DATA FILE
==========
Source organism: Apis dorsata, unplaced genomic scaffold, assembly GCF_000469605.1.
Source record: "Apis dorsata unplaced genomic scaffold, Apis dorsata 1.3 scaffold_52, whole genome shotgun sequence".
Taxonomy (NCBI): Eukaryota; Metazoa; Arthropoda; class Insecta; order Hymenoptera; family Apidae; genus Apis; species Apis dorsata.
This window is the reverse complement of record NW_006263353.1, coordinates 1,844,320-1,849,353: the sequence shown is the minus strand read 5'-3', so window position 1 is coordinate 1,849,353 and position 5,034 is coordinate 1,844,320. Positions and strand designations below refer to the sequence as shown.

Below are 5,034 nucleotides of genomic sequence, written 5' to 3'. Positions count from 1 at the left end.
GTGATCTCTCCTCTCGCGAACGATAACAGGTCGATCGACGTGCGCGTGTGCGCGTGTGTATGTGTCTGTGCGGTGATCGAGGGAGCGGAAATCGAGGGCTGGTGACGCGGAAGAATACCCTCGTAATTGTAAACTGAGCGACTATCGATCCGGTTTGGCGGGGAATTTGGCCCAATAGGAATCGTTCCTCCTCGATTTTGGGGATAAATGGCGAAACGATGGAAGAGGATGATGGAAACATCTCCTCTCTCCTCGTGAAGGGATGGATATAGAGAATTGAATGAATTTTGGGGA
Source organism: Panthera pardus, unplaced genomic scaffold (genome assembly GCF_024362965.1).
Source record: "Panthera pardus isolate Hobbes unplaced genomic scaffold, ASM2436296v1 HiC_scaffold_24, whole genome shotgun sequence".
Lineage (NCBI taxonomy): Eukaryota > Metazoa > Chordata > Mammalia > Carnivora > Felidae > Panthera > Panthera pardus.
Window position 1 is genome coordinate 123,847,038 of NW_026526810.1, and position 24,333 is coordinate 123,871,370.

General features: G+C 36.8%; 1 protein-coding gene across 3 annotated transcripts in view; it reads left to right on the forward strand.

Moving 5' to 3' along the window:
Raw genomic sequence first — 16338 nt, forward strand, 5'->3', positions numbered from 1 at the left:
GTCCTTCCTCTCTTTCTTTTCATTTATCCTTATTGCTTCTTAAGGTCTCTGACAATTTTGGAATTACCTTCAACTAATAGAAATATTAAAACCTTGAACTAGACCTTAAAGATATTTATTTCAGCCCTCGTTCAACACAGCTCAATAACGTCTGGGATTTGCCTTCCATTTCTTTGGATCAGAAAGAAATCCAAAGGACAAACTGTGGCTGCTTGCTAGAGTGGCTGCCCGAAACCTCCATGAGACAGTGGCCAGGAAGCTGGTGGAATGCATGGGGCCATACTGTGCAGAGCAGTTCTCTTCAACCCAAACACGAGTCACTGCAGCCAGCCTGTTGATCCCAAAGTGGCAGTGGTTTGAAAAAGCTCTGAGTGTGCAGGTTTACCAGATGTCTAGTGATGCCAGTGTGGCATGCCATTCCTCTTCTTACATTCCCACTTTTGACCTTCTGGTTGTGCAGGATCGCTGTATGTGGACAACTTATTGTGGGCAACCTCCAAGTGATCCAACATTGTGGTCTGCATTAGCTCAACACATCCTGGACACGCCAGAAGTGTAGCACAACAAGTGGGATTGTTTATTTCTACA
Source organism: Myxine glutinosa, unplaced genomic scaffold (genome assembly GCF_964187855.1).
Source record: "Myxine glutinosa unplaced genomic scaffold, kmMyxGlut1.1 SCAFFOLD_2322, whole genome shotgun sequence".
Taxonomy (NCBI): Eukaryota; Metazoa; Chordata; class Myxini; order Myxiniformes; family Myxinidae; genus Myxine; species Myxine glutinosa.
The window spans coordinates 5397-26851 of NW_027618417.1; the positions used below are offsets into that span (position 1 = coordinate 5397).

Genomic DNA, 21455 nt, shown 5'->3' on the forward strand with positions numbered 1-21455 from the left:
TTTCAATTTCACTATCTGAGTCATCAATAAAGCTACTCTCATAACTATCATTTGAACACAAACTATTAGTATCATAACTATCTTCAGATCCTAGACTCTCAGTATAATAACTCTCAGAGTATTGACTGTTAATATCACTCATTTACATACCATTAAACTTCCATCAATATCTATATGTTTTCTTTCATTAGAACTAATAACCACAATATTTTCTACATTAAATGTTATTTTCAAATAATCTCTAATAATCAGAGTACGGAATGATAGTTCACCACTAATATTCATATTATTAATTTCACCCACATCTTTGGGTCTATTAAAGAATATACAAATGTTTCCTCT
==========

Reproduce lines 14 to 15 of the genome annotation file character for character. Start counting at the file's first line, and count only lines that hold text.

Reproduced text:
GTCCTTCCTCTCTTTCTTTTCATTTATCCTTATTGCTTCTTAAGGTCTCTGACAATTTTGGAATTACCTTCAACTAATAGAAATATTAAAACCTTGAACTAGACCTTAAAGATATTTATTTCAGCCCTCGTTCAACACAGCTCAATAACGTCTGGGATTTGCCTTCCATTTCTTTGGATCAGAAAGAAATCCAAAGGACAAACTGTGGCTGCTTGCTAGAGTGGCTGCCCGAAACCTCCATGAGACAGTGGCCAGGAAGCTGGTGGAATGCATGGGGCCATACTGTGCAGAGCAGTTCTCTTCAACCCAAACACGAGTCACTGCAGCCAGCCTGTTGATCCCAAAGTGGCAGTGGTTTGAAAAAGCTCTGAGTGTGCAGGTTTACCAGATGTCTAGTGATGCCAGTGTGGCATGCCATTCCTCTTCTTACATTCCCACTTTTGACCTTCTGGTTGTGCAGGATCGCTGTATGTGGACAACTTATTGTGGGCAACCTCCAAGTGATCCAACATTGTGGTCTGCATTAGCTCAACACATCCTGGACACGCCAGAAGTGTAGCACAACAAGTGGGATTGTTTATTTCTACA
Source organism: Myxine glutinosa, unplaced genomic scaffold (genome assembly GCF_964187855.1).